Yet Stylekick also solves another personal style dilmena: where to find that amazing fringed skirt, amongst other covetable pieces, you saw your favorite budding fashion in?  With an e-commerce platform, users are able to include shopable links to their outfit in their posts. But what if you wore your mom's flared jeans from the '70s in a post? Fashionistas (and fashionistos) can list alternate options that resemble their threads. If a style savant hasn't posted links to their ensemble, users can reach out to him or her directly.

Today marks a major victory for the Stylekick team for a few reasons.  Perhaps its not as obvious to the eye of the app-holder, but smarter and faster technology has seeped its way into Stylekick, which will learn your personal style quicker and more intimately. Additionally, the emergence of in-app notifications, which will alert you when your followers inquire about your posts, and the option to shop and compare items based on your taste makes Stylekick even more user-friendly.

 As one of the top fashion apps on the market, what's next for Stylekick?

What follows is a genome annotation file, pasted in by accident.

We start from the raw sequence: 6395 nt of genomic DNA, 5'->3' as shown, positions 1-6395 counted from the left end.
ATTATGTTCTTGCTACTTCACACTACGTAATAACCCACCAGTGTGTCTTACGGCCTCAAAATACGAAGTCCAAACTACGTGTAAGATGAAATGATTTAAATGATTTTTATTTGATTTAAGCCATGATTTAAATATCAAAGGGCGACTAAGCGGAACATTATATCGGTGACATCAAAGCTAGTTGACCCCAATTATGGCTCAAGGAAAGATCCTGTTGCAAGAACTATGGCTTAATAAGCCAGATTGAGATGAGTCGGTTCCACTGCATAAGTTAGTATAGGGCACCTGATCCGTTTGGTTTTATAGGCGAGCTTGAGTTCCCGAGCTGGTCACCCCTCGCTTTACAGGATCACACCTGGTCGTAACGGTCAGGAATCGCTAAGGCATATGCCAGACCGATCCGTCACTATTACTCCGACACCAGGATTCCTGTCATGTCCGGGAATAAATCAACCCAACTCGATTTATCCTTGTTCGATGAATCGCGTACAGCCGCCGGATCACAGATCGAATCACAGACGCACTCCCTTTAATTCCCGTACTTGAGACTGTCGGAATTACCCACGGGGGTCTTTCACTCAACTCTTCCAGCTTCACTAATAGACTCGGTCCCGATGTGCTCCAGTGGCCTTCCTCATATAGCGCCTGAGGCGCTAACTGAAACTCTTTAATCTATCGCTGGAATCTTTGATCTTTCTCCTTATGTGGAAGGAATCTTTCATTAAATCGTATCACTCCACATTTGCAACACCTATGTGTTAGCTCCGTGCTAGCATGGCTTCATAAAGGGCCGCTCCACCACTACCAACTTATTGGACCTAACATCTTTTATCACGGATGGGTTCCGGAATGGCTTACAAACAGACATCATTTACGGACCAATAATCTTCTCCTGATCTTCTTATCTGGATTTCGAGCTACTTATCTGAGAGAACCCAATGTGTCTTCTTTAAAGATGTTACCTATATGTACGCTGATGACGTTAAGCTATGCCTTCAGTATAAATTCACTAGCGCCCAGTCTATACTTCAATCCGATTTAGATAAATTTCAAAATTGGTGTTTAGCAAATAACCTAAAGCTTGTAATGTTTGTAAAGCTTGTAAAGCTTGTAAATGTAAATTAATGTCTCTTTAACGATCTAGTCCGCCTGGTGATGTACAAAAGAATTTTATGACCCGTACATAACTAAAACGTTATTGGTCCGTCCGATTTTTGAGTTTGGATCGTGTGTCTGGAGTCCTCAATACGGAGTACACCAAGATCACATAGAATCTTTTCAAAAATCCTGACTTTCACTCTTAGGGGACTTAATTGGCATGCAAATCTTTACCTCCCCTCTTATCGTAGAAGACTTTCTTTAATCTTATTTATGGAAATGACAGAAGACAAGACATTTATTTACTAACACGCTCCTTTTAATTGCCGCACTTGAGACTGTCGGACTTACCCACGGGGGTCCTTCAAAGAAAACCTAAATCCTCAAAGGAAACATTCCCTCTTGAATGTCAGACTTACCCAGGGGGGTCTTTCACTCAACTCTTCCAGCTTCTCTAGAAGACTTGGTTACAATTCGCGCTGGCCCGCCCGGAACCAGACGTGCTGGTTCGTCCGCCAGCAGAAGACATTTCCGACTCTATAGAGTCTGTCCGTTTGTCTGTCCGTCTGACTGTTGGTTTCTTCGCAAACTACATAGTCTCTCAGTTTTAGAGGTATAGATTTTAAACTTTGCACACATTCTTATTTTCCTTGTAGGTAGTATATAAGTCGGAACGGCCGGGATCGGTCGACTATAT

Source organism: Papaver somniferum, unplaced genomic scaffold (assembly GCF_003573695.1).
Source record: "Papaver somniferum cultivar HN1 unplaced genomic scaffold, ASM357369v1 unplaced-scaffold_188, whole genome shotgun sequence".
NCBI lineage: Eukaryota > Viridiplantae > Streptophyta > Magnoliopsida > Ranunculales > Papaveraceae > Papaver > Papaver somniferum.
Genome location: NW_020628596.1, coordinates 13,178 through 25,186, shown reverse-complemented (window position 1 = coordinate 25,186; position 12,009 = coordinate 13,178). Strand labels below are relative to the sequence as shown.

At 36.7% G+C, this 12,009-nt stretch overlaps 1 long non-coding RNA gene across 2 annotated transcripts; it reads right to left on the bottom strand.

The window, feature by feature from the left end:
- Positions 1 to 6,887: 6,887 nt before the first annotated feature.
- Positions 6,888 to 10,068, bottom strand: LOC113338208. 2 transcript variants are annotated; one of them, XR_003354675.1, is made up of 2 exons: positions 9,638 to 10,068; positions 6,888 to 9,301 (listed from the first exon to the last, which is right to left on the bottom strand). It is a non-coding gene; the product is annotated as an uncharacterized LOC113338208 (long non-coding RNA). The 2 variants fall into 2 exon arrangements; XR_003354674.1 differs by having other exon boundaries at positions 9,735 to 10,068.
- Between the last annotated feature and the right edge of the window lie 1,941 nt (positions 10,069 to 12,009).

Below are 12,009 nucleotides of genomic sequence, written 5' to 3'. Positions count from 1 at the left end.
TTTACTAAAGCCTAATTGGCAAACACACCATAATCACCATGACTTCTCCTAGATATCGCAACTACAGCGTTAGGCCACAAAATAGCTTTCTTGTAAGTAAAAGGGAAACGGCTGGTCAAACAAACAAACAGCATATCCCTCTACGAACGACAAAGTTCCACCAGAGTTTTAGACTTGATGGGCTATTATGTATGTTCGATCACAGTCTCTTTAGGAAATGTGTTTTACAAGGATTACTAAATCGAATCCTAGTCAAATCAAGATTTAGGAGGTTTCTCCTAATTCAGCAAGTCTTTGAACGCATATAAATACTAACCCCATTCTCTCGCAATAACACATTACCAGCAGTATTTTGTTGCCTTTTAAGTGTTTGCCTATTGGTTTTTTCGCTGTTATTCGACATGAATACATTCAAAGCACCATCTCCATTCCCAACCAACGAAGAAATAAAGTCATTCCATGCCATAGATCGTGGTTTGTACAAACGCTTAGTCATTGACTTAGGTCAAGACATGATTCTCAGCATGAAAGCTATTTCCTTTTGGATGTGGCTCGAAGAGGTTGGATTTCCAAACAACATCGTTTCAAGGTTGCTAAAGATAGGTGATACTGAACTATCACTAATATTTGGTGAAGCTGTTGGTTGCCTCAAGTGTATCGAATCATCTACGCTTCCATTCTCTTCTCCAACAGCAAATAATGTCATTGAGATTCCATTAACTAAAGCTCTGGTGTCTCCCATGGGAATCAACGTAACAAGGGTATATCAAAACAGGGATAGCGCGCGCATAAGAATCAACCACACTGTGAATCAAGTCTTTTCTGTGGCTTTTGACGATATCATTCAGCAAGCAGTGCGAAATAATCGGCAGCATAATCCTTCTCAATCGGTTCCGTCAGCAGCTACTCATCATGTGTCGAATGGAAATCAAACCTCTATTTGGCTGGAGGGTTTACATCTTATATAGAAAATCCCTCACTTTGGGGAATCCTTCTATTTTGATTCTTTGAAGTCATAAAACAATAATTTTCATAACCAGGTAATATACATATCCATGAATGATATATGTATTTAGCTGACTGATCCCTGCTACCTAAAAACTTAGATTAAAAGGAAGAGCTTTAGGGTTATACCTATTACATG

"As a company we think that contextual shopping will win over grid-based e-commerce," say Gray and Saroya. "Any experience, whether it be video, editorial, our outfits in the context of other real people that gives a customer additional confidence in a potential purchase pushes forward the idea of 'contextual shopping' and deprecates traditional 'grid-based' shopping. We are incrementally testing broader lifestyle content (interior design, D.I.Y., beauty, home, etc.) with the view that context matters, and are seeing great results as an early indication."
Stylekick, available for free on Apple and Android App Stores.


10 Best Looks from the 2015 Cannes Film Festival

As Cannes kindly reminds us every year, summer is way more glamorous than a pair of denim cutoffs, aviators and rubber flip flops. In fact, the fête du jour frowns up banished flats altogether. In true Cannes Film Festival manner, the red carpet looks did not disappoint. From formal showstoppers to casual--but equally chic--party and press outfits, check out the 10 best looks of the film (and fashion) extravaganza.